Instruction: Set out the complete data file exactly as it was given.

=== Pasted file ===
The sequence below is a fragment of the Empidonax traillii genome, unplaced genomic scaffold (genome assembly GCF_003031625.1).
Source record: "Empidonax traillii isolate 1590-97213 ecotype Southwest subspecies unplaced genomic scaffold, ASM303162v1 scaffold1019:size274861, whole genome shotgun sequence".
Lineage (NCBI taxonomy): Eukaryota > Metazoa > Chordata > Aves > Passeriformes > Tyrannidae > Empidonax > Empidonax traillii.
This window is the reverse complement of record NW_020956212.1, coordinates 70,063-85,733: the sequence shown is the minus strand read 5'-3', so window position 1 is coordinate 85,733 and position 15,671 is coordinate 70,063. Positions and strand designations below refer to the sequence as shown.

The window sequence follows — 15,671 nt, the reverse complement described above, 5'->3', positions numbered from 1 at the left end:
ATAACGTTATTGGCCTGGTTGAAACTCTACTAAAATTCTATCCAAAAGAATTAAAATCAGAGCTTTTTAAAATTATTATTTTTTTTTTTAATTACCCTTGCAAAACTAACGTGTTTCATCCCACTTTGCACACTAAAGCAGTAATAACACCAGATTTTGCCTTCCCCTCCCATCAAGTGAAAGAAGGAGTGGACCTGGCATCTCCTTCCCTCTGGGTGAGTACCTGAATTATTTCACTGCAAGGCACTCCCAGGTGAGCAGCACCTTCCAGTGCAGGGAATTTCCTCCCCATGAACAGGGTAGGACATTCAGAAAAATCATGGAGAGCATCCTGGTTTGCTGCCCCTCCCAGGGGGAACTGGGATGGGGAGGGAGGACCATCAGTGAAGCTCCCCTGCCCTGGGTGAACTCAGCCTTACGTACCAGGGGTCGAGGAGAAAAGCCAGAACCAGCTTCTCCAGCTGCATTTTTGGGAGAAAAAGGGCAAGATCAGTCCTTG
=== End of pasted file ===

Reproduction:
The sequence below is a fragment of the Empidonax traillii genome, unplaced genomic scaffold (genome assembly GCF_003031625.1).
Source record: "Empidonax traillii isolate 1590-97213 ecotype Southwest subspecies unplaced genomic scaffold, ASM303162v1 scaffold1019:size274861, whole genome shotgun sequence".
Lineage (NCBI taxonomy): Eukaryota > Metazoa > Chordata > Aves > Passeriformes > Tyrannidae > Empidonax > Empidonax traillii.
This window is the reverse complement of record NW_020956212.1, coordinates 70,063-85,733: the sequence shown is the minus strand read 5'-3', so window position 1 is coordinate 85,733 and position 15,671 is coordinate 70,063. Positions and strand designations below refer to the sequence as shown.

The window sequence follows — 15,671 nt, the reverse complement described above, 5'->3', positions numbered from 1 at the left end:
ATAACGTTATTGGCCTGGTTGAAACTCTACTAAAATTCTATCCAAAAGAATTAAAATCAGAGCTTTTTAAAATTATTATTTTTTTTTTTAATTACCCTTGCAAAACTAACGTGTTTCATCCCACTTTGCACACTAAAGCAGTAATAACACCAGATTTTGCCTTCCCCTCCCATCAAGTGAAAGAAGGAGTGGACCTGGCATCTCCTTCCCTCTGGGTGAGTACCTGAATTATTTCACTGCAAGGCACTCCCAGGTGAGCAGCACCTTCCAGTGCAGGGAATTTCCTCCCCATGAACAGGGTAGGACATTCAGAAAAATCATGGAGAGCATCCTGGTTTGCTGCCCCTCCCAGGGGGAACTGGGATGGGGAGGGAGGACCATCAGTGAAGCTCCCCTGCCCTGGGTGAACTCAGCCTTACGTACCAGGGGTCGAGGAGAAAAGCCAGAACCAGCTTCTCCAGCTGCATTTTTGGGAGAAAAAGGGCAAGATCAGTCCTTG